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I have a C++ application that acts as an interpreter for TCL/TK. tms was compiled against TCL/TK8.4.

I need to run this in an environment that only has TCL/TK8.5 installed.

When I run the application on the TCL/TK8.5 system, I get this error:

tms: error while loading shared libraries: libtk8.4.so: cannot open shared object file: No such file or directory

tms is compiled on a Linux box using g++ and the -ltcl8.4 and -ltk8.4 flags.

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1 Answer 1

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If you linked the application against the 8.4 libraries then you have to have 8.4 shared objects present to run the application. You should be shipping your executable plus all the tcl libraries and scripts necessary as a package.

Having said that -- it is actually possible to do what you are talking about. The stubs mechanism used to allow Tcl extensions to be loaded into hight versions of tcl than they were compiled against can be extended to use in executables that host the Tcl interpreter. See the tcl wiki for more detailed discussion but you can arrange to dynamically load the Tcl shared library and initialize it using the stubs mechanism. There is an example on that page. However, doing this may lead to issues where the installed version of Tcl is missing things your application expects. If you stick with the standard route for embedding Tcl where you ship your application plus all the Tcl files required you can insulate your application from system specific variations.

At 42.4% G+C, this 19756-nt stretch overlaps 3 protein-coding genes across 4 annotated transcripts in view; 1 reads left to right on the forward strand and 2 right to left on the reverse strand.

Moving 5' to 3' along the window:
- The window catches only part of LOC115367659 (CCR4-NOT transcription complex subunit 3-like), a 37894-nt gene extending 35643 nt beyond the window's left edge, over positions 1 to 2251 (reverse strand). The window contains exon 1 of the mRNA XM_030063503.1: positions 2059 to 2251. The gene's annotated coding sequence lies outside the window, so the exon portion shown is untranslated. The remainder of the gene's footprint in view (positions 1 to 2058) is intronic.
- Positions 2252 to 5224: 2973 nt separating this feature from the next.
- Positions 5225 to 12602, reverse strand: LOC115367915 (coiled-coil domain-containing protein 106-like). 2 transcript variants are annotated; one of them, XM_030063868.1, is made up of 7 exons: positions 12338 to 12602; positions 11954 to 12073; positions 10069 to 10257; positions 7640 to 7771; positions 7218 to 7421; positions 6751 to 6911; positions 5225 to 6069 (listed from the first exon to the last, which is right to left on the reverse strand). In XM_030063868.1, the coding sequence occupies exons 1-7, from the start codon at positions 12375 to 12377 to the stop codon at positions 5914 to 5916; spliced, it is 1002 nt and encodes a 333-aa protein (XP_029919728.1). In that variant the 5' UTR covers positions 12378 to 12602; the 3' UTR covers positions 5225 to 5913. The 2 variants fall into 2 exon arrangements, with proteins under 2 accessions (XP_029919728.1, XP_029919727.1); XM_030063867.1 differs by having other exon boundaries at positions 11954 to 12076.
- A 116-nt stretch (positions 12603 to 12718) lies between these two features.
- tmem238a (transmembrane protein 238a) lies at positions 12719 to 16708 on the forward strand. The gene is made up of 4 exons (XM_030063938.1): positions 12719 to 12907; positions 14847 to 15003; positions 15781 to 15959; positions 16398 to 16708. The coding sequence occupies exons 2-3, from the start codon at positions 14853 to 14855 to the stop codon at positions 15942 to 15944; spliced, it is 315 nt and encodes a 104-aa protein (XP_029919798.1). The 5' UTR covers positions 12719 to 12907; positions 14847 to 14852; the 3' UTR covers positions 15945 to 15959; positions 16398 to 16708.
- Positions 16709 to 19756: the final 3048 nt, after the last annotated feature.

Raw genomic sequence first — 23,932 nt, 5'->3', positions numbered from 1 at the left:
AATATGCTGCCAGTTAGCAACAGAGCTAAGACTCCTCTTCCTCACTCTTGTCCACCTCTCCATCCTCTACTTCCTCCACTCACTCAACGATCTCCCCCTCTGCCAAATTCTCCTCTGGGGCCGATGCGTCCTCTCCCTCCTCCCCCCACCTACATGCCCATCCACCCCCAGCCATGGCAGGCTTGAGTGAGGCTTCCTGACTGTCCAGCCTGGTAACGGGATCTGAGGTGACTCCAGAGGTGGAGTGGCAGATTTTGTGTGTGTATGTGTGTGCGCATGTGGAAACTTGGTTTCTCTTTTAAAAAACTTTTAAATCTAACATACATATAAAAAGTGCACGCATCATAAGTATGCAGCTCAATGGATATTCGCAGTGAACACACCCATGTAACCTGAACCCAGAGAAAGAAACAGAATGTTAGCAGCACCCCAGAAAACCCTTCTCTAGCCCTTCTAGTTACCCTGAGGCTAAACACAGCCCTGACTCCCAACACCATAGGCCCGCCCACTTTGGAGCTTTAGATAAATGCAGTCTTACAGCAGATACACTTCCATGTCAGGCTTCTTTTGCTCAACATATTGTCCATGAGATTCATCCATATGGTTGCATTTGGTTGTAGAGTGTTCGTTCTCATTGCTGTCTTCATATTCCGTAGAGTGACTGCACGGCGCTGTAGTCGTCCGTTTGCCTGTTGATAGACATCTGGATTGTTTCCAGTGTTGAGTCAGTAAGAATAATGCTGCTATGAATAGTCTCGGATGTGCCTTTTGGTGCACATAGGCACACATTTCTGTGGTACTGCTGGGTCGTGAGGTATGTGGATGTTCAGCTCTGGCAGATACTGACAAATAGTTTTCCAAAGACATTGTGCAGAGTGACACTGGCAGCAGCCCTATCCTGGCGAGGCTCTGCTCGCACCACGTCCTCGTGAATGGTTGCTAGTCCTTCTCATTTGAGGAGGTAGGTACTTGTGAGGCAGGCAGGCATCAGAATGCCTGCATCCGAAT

Another possibility is to link your application to a dll/shared library that includes a virtual filesystem that contains all the supporting Tcl scripts. Originally referred to as stardll and also as basekit dlls. This makes it possible to link your executable to a single dll/.so that holds all the Tcl dependent information.

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Would it work to create a "generic" soft-link (libtcl.so --> libtcl8.4.so) to the shared object on the compile system and create a similar soft-link (libtcl.so --> libtcl8.5.so) on the running system? Could I then compile using -ltk and -ltcl (rather than ltcl8.4 and ltcl8.5)? –  EmpollonDeFisica Mar 4 '14 at 18:06
    
Only if you want your application to crash in strange and interesting ways. When you link to 8.4, the structures you get are sized for 8.4. In 8.5 the internal data structures will have changed in some places and you will end up having calls made on random memory off the end of the structures. –  patthoyts Mar 5 '14 at 0:27
    
@EmpollonDeFisica If you're making a redistributable application that embeds Tcl, it's probably best to either statically link to the version you built against or to use something like a basekit. No sense in making extra work for yourself. (Mind you, I wouldn't actually recommend using 8.4 any more; it stopped being supported last year.) –  Donal Fellows Mar 5 '14 at 6:27

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